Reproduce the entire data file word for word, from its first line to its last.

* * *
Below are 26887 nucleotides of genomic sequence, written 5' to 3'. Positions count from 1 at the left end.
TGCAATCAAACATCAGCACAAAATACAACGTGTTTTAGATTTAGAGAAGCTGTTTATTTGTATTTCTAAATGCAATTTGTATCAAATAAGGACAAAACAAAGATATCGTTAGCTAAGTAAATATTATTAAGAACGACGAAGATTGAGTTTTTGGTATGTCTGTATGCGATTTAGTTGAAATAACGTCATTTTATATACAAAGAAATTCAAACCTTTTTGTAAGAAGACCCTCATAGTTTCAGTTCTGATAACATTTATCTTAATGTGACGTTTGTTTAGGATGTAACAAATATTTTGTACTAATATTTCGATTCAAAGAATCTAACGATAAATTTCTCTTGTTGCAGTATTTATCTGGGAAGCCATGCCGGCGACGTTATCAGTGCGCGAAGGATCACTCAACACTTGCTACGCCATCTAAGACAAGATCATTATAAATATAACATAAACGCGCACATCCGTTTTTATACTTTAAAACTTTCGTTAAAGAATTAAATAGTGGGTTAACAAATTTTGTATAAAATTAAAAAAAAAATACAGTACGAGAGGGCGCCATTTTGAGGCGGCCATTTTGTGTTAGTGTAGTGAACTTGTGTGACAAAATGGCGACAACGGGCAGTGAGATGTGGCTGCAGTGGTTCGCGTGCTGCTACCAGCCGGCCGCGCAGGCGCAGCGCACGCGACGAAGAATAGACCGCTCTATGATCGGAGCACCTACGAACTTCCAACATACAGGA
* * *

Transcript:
Below are 26887 nucleotides of genomic sequence, written 5' to 3'. Positions count from 1 at the left end.
TGCAATCAAACATCAGCACAAAATACAACGTGTTTTAGATTTAGAGAAGCTGTTTATTTGTATTTCTAAATGCAATTTGTATCAAATAAGGACAAAACAAAGATATCGTTAGCTAAGTAAATATTATTAAGAACGACGAAGATTGAGTTTTTGGTATGTCTGTATGCGATTTAGTTGAAATAACGTCATTTTATATACAAAGAAATTCAAACCTTTTTGTAAGAAGACCCTCATAGTTTCAGTTCTGATAACATTTATCTTAATGTGACGTTTGTTTAGGATGTAACAAATATTTTGTACTAATATTTCGATTCAAAGAATCTAACGATAAATTTCTCTTGTTGCAGTATTTATCTGGGAAGCCATGCCGGCGACGTTATCAGTGCGCGAAGGATCACTCAACACTTGCTACGCCATCTAAGACAAGATCATTATAAATATAACATAAACGCGCACATCCGTTTTTATACTTTAAAACTTTCGTTAAAGAATTAAATAGTGGGTTAACAAATTTTGTATAAAATTAAAAAAAAAATACAGTACGAGAGGGCGCCATTTTGAGGCGGCCATTTTGTGTTAGTGTAGTGAACTTGTGTGACAAAATGGCGACAACGGGCAGTGAGATGTGGCTGCAGTGGTTCGCGTGCTGCTACCAGCCGGCCGCGCAGGCGCAGCGCACGCGACGAAGAATAGACCGCTCTATGATCGGAGCACCTACGAACTTCCAACATACAGGA